The Chicago Bulls are a team straddling two different timelines. But are they really? This summer has seen them spurn more significant changes in favor of roster continuity, which has favored past champions.
But there is already a potentially major hiccup in their plans – the continued complications in Lonzo Ball’s recovery from a bone bruise on his surgically repaired knee.
This development or lack thereof has guided much of their decision-making this summer.
But this offseason’s decisions may also have been based largely on a realization by the front office beyond with respect to the rest of the Eastern Conference. One that could indicate we have viewed this iteration of the Bulls all wrong and, perhaps, have set expectations too high heading into next season.
Bulls Patience Warranted in Tough East
“The fascinating thing to me about the Bulls,” began Ti Windisch during the “NBA Podcast” with Byran Toporek, “is they’re kind of a team stuck in two timelines…I think it’s probably smarter for the Bulls to continue drafting…I don’t want to make it sound like they’re wasting their time competing because they won’t win the East. I think it’s great the Bulls are winning games and trying to win games. But I think you need to be rational and say, you know, we can’t give up all of our young pieces for two seasons of DeRozan/Vucevic…I think that would be short-sighted.
Windisch added that it is best for the Bulls’ youngsters and specifically Williams to learn in a winning environment which he acknowledges the front office has created.
Toporek agreed with Windish, especially in light of the Cleveland Cavaliers trading for Donovan Mitchell which both agree are ahead of the Bulls in the East hierarchy along with up to five other teams.
They argue that there just isn’t a move that gets the Bulls above those teams that seems available which echoes sentiments shared by general manager Marc Eversley on draft night.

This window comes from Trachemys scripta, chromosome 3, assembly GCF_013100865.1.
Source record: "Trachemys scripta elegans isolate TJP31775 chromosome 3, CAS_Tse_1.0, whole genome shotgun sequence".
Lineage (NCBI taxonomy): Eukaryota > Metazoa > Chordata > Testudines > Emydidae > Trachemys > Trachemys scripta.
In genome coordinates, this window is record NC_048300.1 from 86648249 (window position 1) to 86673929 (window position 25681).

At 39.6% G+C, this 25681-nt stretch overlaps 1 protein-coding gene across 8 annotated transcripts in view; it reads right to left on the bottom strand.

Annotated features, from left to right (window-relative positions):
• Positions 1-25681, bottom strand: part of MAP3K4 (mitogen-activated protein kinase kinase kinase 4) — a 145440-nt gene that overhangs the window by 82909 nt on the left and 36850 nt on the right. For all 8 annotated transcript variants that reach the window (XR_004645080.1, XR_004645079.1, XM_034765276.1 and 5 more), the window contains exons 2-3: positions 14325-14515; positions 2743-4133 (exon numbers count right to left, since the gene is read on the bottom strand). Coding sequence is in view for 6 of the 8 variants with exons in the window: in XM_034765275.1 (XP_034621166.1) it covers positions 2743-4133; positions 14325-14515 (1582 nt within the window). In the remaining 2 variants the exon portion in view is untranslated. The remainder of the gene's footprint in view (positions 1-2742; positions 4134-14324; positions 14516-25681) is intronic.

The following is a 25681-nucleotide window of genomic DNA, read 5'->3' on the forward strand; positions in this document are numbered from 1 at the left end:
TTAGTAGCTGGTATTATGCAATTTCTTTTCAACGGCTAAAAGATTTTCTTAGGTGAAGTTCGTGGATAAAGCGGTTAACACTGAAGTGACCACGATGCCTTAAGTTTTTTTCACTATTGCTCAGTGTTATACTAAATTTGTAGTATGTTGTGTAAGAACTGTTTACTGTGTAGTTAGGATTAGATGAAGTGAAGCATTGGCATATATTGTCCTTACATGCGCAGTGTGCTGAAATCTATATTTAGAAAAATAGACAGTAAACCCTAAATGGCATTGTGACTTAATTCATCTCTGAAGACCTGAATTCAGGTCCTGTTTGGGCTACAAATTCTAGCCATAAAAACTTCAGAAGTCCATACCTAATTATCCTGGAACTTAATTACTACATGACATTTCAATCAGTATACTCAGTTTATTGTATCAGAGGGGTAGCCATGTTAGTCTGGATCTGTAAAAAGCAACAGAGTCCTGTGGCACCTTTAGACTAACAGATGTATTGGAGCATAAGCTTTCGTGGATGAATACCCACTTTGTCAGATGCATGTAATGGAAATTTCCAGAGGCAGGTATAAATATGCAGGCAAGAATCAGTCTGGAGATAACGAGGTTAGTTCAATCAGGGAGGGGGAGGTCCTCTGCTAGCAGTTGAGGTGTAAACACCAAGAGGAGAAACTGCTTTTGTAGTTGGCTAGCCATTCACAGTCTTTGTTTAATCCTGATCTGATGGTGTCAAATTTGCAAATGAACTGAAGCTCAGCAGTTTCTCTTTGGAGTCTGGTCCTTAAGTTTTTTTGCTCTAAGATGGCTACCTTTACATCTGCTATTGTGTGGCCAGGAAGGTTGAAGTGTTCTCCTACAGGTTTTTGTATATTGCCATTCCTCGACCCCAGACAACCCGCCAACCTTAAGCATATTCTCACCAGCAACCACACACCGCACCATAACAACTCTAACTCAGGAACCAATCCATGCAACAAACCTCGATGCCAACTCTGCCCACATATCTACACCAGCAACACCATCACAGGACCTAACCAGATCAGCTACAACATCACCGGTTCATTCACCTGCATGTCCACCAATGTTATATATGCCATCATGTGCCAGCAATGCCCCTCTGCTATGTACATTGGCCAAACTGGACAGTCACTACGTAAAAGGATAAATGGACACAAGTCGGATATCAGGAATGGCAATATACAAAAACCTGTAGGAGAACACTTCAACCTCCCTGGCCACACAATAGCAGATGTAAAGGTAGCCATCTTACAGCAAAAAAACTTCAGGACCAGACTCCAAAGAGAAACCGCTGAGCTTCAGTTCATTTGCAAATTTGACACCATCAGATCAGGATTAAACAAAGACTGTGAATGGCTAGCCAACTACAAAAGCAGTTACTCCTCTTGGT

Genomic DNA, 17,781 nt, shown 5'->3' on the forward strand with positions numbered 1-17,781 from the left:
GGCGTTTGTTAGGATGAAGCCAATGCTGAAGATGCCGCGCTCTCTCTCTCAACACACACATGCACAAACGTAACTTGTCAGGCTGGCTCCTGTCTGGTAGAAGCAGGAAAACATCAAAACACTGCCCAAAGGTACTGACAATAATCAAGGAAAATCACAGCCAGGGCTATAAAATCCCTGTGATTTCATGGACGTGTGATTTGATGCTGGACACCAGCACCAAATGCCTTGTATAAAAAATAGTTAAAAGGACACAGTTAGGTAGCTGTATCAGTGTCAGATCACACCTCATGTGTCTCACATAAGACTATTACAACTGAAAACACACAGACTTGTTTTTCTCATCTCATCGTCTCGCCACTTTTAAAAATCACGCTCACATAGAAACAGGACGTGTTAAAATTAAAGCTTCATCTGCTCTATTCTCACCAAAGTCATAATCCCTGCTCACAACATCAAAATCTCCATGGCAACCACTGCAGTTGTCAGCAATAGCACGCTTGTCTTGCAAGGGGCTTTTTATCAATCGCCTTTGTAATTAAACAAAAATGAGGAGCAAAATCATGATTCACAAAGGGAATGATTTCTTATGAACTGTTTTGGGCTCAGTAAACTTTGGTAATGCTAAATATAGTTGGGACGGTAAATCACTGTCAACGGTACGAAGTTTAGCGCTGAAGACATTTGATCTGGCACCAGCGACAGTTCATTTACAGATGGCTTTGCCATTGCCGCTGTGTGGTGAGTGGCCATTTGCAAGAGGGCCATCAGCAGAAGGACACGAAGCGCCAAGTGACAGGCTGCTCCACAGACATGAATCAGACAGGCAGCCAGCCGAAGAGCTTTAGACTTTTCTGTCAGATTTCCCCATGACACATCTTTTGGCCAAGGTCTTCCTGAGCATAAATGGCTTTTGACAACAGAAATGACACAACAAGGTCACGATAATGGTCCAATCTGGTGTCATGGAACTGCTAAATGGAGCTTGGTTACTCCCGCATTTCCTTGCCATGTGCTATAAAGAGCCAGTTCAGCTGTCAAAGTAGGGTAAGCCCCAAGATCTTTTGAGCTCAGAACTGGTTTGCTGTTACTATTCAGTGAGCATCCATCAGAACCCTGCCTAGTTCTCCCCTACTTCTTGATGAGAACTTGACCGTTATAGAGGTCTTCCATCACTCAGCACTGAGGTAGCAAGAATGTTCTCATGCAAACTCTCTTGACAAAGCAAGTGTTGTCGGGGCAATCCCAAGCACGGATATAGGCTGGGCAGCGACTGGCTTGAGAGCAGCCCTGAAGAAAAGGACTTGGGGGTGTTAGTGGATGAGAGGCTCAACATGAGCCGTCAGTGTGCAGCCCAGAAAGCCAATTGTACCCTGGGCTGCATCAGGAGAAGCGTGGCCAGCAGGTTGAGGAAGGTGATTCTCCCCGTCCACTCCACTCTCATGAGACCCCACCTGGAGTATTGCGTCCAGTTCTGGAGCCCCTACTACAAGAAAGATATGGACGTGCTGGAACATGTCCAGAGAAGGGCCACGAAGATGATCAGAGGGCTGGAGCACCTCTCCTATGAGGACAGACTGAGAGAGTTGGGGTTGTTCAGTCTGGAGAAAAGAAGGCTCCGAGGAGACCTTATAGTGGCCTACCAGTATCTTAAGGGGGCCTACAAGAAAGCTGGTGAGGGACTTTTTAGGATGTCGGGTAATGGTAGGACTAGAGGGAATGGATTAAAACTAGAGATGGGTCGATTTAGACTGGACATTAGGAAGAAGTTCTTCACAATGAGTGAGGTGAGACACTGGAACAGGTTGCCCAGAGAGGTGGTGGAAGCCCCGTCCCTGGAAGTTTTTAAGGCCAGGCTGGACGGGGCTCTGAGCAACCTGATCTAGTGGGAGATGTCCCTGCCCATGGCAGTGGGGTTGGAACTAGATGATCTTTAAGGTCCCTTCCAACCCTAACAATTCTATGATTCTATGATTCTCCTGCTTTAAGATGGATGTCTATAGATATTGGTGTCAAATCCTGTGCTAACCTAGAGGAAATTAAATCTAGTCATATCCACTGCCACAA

But Toporek then asked Windisch if a healthy Bulls team has enough to be a top-tier team in the conference. Windisch remained low on their outlook saying that there were enough teams already “far enough ahead”.
Many believe the Bulls were destined to regress this season after finishing sixth last year.
No Shooting Depth
“It’s kind of a tough spot for the Bulls who…don’t have that many of their future picks. But…could really use some more true wing players and is really going to need a lot from the young players these next couple seasons just so they have enough depth.”
That was another driving factor behind the Bulls’ approach to the offseason. Their injury woes last season exposed just how thin they were in reliable options beyond the stars.
“I’m more worried about their spacing than their defense,” continued Windish, “It can be so hard for [DeMar] DeRozan and [Zach] LaVine, to a lesser extent, if there’s just no space around them. And, you know, Vucevic, I think, is a…good shooter. Some teams will let him shoot, some won’t. But that’s, you know, one player and that’s your center and you’re taking away some rim pressure if he’s not around the basket at all. They just don’t have enough shooting.”
Windisch pointed to the way the Milwaukee Bucks were able to crowd DeRozan by the end of their first-round playoff matchup that saw the Bulls exit in five games. He then said they need Patrick Williams or someone else to step up in the absence of Ball’s floor-stretching ability as he continues to battle this “concerning” injury.
Williams is viewed as the key to the Bulls going from first-round out to something more. But there are questions about what his NBA ceiling is. He has received lofty comparisons to Los Angeles Clipper superstar Kawhi Leonard.
The hosts suggest a more realistic example of Harrison Barnes of the Sacramento Kings.
“They need [Ball] to get right or to find somebody else who can do some of the spacing, defense, and moving the ball a bit as a tertiary option like Lonzo.”
The two also mentioned Alex Caruso and Ayo Dosunmu in Ball’s absence. Both have similar skill sets albeit not quite to the level that Ball operates. And neither is the shooter that the starting point guard is.
Coby White is the shooter. But he lacks most of the other qualities that allowed Ball to unlock the Bulls’ full potential.
Rookie Dalen Terry is the longest shot to make an immediate impact. The team also added Dragic this summer. But Terry’s skill set and body type are the closest matches to Ball on the Bulls’ roster. It would be too much to expect him to fill that role completely. But do not count him out after one NBA executive called him “NBA Ready” back in summer league.